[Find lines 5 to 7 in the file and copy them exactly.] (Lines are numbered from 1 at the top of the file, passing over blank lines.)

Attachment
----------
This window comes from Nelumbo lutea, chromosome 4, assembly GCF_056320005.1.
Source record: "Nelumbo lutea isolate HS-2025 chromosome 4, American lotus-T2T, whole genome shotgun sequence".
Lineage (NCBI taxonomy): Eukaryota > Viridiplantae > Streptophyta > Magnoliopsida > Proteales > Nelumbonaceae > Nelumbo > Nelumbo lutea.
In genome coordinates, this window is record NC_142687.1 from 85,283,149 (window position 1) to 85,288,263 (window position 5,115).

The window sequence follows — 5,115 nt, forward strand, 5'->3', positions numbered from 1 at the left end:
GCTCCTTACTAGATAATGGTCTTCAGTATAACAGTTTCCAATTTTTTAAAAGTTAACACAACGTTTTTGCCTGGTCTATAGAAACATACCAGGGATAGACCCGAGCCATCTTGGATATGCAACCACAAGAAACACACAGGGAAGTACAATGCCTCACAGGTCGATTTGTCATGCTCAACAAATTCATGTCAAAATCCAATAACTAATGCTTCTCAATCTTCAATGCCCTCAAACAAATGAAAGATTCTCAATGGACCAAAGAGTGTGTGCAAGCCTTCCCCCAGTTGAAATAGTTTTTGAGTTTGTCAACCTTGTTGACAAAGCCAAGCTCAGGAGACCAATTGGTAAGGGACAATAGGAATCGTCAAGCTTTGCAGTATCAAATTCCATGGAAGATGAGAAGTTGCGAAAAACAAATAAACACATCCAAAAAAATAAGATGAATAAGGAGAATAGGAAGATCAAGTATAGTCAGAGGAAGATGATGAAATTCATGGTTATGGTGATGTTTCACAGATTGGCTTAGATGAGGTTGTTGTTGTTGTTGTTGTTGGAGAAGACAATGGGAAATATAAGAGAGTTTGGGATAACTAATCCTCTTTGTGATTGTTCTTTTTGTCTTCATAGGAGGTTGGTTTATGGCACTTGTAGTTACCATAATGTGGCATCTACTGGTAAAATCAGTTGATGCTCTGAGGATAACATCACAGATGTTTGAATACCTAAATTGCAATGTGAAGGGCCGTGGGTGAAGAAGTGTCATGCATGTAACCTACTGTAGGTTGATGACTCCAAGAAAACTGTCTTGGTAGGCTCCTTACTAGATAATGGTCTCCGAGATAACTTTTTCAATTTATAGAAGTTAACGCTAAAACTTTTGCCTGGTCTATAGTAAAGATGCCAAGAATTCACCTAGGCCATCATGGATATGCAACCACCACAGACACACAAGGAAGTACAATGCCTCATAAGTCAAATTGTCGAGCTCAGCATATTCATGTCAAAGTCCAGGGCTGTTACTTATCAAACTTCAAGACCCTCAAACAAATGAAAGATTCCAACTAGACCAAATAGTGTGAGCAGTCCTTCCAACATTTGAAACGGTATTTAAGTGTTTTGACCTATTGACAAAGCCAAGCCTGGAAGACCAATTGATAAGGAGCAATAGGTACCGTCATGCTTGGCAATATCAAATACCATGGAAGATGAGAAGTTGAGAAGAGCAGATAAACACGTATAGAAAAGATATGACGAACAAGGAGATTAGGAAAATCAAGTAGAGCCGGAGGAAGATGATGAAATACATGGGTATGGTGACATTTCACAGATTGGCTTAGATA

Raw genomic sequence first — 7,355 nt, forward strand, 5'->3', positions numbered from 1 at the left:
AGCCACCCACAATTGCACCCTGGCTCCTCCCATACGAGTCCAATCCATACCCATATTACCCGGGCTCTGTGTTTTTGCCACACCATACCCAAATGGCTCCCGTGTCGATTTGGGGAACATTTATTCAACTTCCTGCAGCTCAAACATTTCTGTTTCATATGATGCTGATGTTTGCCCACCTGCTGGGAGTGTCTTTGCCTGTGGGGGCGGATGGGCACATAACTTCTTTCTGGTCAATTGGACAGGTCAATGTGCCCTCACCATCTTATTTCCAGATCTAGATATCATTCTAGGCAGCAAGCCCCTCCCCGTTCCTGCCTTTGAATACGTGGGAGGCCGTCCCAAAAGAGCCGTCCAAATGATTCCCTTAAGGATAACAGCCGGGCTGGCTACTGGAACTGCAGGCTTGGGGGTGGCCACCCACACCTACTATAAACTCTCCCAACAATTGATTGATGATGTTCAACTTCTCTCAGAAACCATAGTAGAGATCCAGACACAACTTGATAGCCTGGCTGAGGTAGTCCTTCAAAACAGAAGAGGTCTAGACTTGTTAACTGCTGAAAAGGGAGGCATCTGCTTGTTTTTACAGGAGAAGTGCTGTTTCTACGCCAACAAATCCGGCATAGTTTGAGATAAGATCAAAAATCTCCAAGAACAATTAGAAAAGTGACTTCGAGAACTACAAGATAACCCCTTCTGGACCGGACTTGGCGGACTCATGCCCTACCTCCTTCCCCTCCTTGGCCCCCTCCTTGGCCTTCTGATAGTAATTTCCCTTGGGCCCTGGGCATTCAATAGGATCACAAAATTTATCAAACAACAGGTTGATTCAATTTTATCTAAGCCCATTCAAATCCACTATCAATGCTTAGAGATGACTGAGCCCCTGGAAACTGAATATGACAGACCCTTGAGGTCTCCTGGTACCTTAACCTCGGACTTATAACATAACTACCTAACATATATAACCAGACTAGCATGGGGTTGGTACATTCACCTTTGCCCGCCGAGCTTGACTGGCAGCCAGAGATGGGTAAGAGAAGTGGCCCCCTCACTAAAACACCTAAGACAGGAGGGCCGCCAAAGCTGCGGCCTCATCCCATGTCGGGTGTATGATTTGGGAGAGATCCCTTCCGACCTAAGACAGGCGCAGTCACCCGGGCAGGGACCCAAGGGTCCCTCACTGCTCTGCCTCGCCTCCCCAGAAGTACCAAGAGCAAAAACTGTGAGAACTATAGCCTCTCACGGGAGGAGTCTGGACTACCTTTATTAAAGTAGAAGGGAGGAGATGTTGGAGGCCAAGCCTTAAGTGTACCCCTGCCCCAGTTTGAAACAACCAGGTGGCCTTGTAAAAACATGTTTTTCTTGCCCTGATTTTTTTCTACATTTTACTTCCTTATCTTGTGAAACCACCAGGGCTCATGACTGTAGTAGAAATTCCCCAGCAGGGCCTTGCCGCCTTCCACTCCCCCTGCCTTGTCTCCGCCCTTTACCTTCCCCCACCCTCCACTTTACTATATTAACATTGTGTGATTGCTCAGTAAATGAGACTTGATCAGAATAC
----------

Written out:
The window sequence follows — 5,115 nt, forward strand, 5'->3', positions numbered from 1 at the left end:
GCTCCTTACTAGATAATGGTCTTCAGTATAACAGTTTCCAATTTTTTAAAAGTTAACACAACGTTTTTGCCTGGTCTATAGAAACATACCAGGGATAGACCCGAGCCATCTTGGATATGCAACCACAAGAAACACACAGGGAAGTACAATGCCTCACAGGTCGATTTGTCATGCTCAACAAATTCATGTCAAAATCCAATAACTAATGCTTCTCAATCTTCAATGCCCTCAAACAAATGAAAGATTCTCAATGGACCAAAGAGTGTGTGCAAGCCTTCCCCCAGTTGAAATAGTTTTTGAGTTTGTCAACCTTGTTGACAAAGCCAAGCTCAGGAGACCAATTGGTAAGGGACAATAGGAATCGTCAAGCTTTGCAGTATCAAATTCCATGGAAGATGAGAAGTTGCGAAAAACAAATAAACACATCCAAAAAAATAAGATGAATAAGGAGAATAGGAAGATCAAGTATAGTCAGAGGAAGATGATGAAATTCATGGTTATGGTGATGTTTCACAGATTGGCTTAGATGAGGTTGTTGTTGTTGTTGTTGTTGGAGAAGACAATGGGAAATATAAGAGAGTTTGGGATAACTAATCCTCTTTGTGATTGTTCTTTTTGTCTTCATAGGAGGTTGGTTTATGGCACTTGTAGTTACCATAATGTGGCATCTACTGGTAAAATCAGTTGATGCTCTGAGGATAACATCACAGATGTTTGAATACCTAAATTGCAATGTGAAGGGCCGTGGGTGAAGAAGTGTCATGCATGTAACCTACTGTAGGTTGATGACTCCAAGAAAACTGTCTTGGTAGGCTCCTTACTAGATAATGGTCTCCGAGATAACTTTTTCAATTTATAGAAGTTAACGCTAAAACTTTTGCCTGGTCTATAGTAAAGATGCCAAGAATTCACCTAGGCCATCATGGATATGCAACCACCACAGACACACAAGGAAGTACAATGCCTCATAAGTCAAATTGTCGAGCTCAGCATATTCATGTCAAAGTCCAGGGCTGTTACTTATCAAACTTCAAGACCCTCAAACAAATGAAAGATTCCAACTAGACCAAATAGTGTGAGCAGTCCTTCCAACATTTGAAACGGTATTTAAGTGTTTTGACCTATTGACAAAGCCAAGCCTGGAAGACCAATTGATAAGGAGCAATAGGTACCGTCATGCTTGGCAATATCAAATACCATGGAAGATGAGAAGTTGAGAAGAGCAGATAAACACGTATAGAAAAGATATGACGAACAAGGAGATTAGGAAAATCAAGTAGAGCCGGAGGAAGATGATGAAATACATGGGTATGGTGACATTTCACAGATTGGCTTAGATA

Raw genomic sequence first — 7,355 nt, forward strand, 5'->3', positions numbered from 1 at the left: